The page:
Smitten Gate (Chapter 8)
Copyright © Stan Goff 2022, All Rights Reserved
Wilbur didn’t want food
Weymouth Woods State Park, North Carolina
June 29, 2010
An overnight drizzle had humidified the daybreak. The air was close, like a steam room. Eighty degrees by the time Deangela pulled the parking brake on her ratty, once-white Echo at 8:16 A.M. The overhead haze was dissolving, the sun still screened in the trees. Daddy hopped out of the passenger side, pulled his pack off the floor, and slung it. Deangela cut the engine, climbed out, and pocketed her keys in a venerable pair of baggy Levi’s.
The Echo was the only car in the parking lot. The forest surrounded them in tall straight columns, ground blackened from controlled burns. Three laminated trailhead maps were posted on mossy signposts, the four-by-four posts slowly and relentlessly being consumed by termites.
Deangela flipped up the seat back and grabbed her daypack out of the back, a black-on-gray Lowepro like Daddy’s. His birthday present to her three years ago. Binoculars, spotting scope, camera, field-book, drink, poncho, first aid kit, and snacks were separated into padded compartments. She locked her door, shouldered the pack, and double-checked the hatch lock.
Dale watched her, his head clearing from another “episode.” People, places, and things shifted nowadays, like blocks knocked over, the spaces filled with something soft and dirty like the contents of a vacuum cleaner. His skin would pick up a low-frequency buzz, and he’d have to breathe and count and be very still — a living man trying to remain calm after coming awake in a closed grave.
Looking now at his daughter, he remembered Deangela’s birth — Farah puffed up and sweating with exertion as the infant’s head, body, and feet slithered out on the slippery blue umbilical cord in a flash-flood of blood and water. He’d seen Farah in her even then, her newborn head still compressed like a peanut, her puce skin wrinkled as an old fisherman.
“What?” she demanded when she caught him gazing. He looked down with a guilty smile. “Come on, Daddy,” she smirked. “Birds await.”
Her shirt was more thrift store boodle, a purple tee with a dinosaur head and the word “Philosoraptor.” Knockoff sunglasses, worn across her forehead, held back her hair, a mass of chestnut tentacles. She was short like his people with Farah’s skeletal angularity and soft African facial features. Her complexion was dark honey in the shade of the waking forest. Her carelessness of appearance was a constant concern for her Belizean aunts, if not her mother. Her father found it endearing . . . and reassuring.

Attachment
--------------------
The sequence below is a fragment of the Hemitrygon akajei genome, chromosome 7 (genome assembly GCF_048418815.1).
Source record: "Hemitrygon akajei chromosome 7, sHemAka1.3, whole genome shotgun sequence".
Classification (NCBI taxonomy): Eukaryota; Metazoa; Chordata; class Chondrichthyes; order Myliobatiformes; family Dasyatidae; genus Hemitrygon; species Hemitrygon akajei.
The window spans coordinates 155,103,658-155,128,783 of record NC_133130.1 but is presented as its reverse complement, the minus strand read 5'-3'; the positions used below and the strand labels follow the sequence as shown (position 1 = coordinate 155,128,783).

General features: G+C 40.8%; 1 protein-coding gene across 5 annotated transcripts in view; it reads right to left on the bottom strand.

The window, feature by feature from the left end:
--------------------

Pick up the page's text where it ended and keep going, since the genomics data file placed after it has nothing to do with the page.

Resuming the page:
“Daddy!” She interrupted his reverie again. “You’re making me self-conscious. Let’s go.”
“Oh, I got one. Got it. Oh, it’s a . . . warbler. Wait. Uh . . . Blackburnian warbler!” Four chirps and a longer tseeee. “Hear it?”
“Yeah, yeah,” he answered, scanning with his binoculars. “I got it. I hear it anyway.” Dale caught a flicker of motion and a flash of light. Sniper’s eyes, they reached out and took hold, grasping like fingers.
Full fathom five thy father lies . . . those are pearls that were his eyes.
He tried not to lose his place among the foliage. Deangela had her field glasses up, aimed and locked.
“Where?” he asked.
“Gum tree, third of the way up, thick bifurcation.”
They’d committed list after list to memory together as part of her home education. Birds, naturally, but also trees, plants, leaf morphologies, anatomy and physiology, state and national capitals, table of elements, cloud types, weights and measures, the plays (and characters) of Shakespeare (Daddy’s college idol), dog breeds, greetings in dozens of languages, rivers of the world, heads of state, the one hundred county seats of North Carolina, makes and models of cars, butterflies and moths, constellations. She’d become a taxonomy archive, and he with her. Something that was theirs, together, augmenting the endeavors of her childhood tutor, Theodora Hall, whose pay had consumed a goodly portion of A.D.’s and Farah’s salaries for more than ten years.
“Got it!” He rolled the focus ring, pulling the outlines tight. “Pretty. Female.” The white ring under its eye gave the warbler a permanent scowl. Her head popped and rotated. A squirrel gamboling nearby startled the warbler. The bird abandoned their optical fields in a flicker of black and gold.
“Oh,” Deangela lamented. “She’s gone.”